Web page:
Aboriginal flags will be raised at all WA police stations and remain there permanently to symbolise the force's commitment to reconciliation, Chris Dawson says.
Aboriginal flags will be flown permanently at all West Australian police stations as part the force's Reconciliation Action Plan to improve relations with indigenous people.
Commissioner Chris Dawson said it was an important symbolic move to show "we mean what we say".
"I want them to see respect, I want them to know that we're dinkum, that we're serious about it," Mr Dawson told ABC radio.
It comes almost 11 months after the flag was raised permanently outside the WA Police headquarters in East Perth as Mr Dawson apologised to Aboriginal people and Torres Strait Islanders on behalf of the force.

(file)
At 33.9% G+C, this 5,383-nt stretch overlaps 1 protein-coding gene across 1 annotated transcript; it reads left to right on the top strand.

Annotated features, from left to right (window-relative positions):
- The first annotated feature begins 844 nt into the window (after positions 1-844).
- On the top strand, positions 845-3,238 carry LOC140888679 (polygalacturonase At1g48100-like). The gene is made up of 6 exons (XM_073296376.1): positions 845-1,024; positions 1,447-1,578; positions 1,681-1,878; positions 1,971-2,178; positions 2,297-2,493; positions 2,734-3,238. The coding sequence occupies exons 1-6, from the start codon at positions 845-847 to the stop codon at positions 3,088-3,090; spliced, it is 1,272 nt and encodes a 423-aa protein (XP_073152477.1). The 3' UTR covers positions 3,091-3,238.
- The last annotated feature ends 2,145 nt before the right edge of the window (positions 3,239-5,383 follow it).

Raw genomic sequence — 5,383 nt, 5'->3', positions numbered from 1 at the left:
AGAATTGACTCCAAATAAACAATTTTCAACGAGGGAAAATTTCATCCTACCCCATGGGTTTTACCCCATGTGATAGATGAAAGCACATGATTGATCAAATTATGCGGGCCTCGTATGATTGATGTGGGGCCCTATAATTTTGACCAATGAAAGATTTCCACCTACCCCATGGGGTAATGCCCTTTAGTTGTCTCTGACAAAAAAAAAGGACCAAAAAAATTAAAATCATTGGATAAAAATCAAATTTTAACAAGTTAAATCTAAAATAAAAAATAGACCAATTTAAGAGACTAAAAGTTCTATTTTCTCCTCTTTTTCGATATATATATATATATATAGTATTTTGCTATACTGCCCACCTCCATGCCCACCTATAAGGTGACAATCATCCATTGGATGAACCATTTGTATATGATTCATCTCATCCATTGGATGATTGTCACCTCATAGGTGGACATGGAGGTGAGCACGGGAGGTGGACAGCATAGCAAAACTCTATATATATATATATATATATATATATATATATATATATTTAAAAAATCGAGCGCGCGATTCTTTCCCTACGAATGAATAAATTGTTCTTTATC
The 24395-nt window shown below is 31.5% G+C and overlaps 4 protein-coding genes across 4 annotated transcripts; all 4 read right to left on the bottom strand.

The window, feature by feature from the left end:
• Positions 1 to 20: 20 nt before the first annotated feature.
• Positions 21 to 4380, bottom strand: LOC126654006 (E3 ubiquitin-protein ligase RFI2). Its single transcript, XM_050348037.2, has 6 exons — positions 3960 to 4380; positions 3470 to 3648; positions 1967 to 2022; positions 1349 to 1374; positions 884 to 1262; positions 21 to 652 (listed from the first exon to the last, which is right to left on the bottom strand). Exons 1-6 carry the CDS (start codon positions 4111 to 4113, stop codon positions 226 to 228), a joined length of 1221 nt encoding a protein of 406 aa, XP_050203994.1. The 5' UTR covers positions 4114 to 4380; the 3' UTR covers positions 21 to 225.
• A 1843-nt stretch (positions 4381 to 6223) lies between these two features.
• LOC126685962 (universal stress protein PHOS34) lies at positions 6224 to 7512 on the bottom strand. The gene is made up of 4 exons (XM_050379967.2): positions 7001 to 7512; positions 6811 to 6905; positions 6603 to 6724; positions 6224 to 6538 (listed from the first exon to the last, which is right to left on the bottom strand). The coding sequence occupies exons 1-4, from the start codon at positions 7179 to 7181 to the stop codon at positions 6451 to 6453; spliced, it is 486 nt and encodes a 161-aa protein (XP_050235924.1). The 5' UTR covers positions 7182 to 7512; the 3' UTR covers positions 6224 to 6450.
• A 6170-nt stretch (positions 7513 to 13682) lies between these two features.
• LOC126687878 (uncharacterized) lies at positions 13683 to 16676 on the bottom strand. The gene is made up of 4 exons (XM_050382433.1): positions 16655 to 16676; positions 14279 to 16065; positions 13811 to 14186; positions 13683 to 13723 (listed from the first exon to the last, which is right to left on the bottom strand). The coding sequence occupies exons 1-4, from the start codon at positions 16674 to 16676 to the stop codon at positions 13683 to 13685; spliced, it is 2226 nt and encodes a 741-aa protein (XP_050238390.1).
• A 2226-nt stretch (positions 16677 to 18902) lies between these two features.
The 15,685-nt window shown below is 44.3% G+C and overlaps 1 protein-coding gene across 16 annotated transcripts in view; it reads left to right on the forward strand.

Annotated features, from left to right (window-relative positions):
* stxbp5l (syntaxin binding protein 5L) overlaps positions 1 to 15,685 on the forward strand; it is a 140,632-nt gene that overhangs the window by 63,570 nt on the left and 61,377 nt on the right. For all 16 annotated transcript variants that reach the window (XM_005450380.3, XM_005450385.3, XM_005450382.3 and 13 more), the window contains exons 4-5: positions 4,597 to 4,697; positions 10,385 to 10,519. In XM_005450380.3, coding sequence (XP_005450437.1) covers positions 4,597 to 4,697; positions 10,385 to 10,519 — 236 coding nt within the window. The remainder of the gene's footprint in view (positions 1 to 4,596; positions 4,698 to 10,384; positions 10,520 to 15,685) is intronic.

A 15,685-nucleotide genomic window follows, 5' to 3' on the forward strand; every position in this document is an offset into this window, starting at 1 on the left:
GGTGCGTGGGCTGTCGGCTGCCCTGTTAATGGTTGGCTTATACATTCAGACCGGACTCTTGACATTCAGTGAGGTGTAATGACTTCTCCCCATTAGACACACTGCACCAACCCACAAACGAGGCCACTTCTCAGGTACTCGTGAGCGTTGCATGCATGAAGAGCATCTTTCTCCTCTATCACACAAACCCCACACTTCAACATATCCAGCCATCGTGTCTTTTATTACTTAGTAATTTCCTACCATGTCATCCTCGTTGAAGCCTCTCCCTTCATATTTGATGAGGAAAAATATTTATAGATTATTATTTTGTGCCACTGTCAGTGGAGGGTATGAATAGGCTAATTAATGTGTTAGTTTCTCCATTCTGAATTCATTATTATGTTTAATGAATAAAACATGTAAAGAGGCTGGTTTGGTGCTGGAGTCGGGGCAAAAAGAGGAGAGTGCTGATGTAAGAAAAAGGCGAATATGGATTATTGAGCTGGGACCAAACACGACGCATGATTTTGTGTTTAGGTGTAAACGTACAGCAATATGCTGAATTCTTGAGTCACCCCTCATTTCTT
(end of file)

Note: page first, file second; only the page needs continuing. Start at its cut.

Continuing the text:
At the moving ceremony, he said police had played a significant role in contributing to a traumatic history.
Mr Dawson reflected on that again on Tuesday, saying slow progress had been made since the 1834 Pinjarra Massacre, which saw dozens of Aboriginal people killed by soldiers and policemen, led by Governor James Stirling.
"We haven't done particularly well in the past 185 years," the commissioner said.
"We're improving but there's a lot of work to be done.
"It really hasn't been consolidated in a movement forward."
Other strategies in the plan include the ongoing push to raise the proportion of indigenous people in the force and possible Aboriginal language lessons for officers.